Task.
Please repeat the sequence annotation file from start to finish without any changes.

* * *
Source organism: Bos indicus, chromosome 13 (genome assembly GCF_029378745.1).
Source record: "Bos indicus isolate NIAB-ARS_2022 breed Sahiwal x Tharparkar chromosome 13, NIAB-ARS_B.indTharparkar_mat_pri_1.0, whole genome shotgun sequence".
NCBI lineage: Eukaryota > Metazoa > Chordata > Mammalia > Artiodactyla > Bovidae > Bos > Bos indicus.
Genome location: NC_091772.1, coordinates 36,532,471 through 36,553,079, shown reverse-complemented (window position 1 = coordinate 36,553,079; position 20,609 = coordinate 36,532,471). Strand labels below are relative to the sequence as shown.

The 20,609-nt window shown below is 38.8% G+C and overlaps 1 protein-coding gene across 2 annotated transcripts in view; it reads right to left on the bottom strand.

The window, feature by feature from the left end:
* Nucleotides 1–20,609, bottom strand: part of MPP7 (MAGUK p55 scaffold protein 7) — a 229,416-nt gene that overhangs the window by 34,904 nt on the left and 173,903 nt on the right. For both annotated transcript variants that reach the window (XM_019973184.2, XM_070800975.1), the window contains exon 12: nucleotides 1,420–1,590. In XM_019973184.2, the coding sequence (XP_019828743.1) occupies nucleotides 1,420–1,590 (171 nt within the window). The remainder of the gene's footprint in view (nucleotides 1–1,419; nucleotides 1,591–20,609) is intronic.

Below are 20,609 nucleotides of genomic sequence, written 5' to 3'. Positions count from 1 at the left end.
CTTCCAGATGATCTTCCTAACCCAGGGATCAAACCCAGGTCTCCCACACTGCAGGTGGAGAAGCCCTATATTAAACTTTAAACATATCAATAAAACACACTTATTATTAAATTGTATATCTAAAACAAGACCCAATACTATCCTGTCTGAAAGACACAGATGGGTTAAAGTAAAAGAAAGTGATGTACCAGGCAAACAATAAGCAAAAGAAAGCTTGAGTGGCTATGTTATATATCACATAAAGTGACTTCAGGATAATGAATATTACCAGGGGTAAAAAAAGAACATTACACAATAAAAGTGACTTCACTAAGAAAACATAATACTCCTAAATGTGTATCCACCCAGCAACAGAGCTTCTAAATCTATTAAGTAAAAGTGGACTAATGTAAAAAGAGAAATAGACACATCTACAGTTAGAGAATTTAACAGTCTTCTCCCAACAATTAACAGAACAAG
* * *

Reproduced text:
Source organism: Bos indicus, chromosome 13 (genome assembly GCF_029378745.1).
Source record: "Bos indicus isolate NIAB-ARS_2022 breed Sahiwal x Tharparkar chromosome 13, NIAB-ARS_B.indTharparkar_mat_pri_1.0, whole genome shotgun sequence".
NCBI lineage: Eukaryota > Metazoa > Chordata > Mammalia > Artiodactyla > Bovidae > Bos > Bos indicus.
Genome location: NC_091772.1, coordinates 36,532,471 through 36,553,079, shown reverse-complemented (window position 1 = coordinate 36,553,079; position 20,609 = coordinate 36,532,471). Strand labels below are relative to the sequence as shown.

The 20,609-nt window shown below is 38.8% G+C and overlaps 1 protein-coding gene across 2 annotated transcripts in view; it reads right to left on the bottom strand.

The window, feature by feature from the left end:
* Nucleotides 1–20,609, bottom strand: part of MPP7 (MAGUK p55 scaffold protein 7) — a 229,416-nt gene that overhangs the window by 34,904 nt on the left and 173,903 nt on the right. For both annotated transcript variants that reach the window (XM_019973184.2, XM_070800975.1), the window contains exon 12: nucleotides 1,420–1,590. In XM_019973184.2, the coding sequence (XP_019828743.1) occupies nucleotides 1,420–1,590 (171 nt within the window). The remainder of the gene's footprint in view (nucleotides 1–1,419; nucleotides 1,591–20,609) is intronic.

Below are 20,609 nucleotides of genomic sequence, written 5' to 3'. Positions count from 1 at the left end.
CTTCCAGATGATCTTCCTAACCCAGGGATCAAACCCAGGTCTCCCACACTGCAGGTGGAGAAGCCCTATATTAAACTTTAAACATATCAATAAAACACACTTATTATTAAATTGTATATCTAAAACAAGACCCAATACTATCCTGTCTGAAAGACACAGATGGGTTAAAGTAAAAGAAAGTGATGTACCAGGCAAACAATAAGCAAAAGAAAGCTTGAGTGGCTATGTTATATATCACATAAAGTGACTTCAGGATAATGAATATTACCAGGGGTAAAAAAAGAACATTACACAATAAAAGTGACTTCACTAAGAAAACATAATACTCCTAAATGTGTATCCACCCAGCAACAGAGCTTCTAAATCTATTAAGTAAAAGTGGACTAATGTAAAAAGAGAAATAGACACATCTACAGTTAGAGAATTTAACAGTCTTCTCCCAACAATTAACAGAACAAG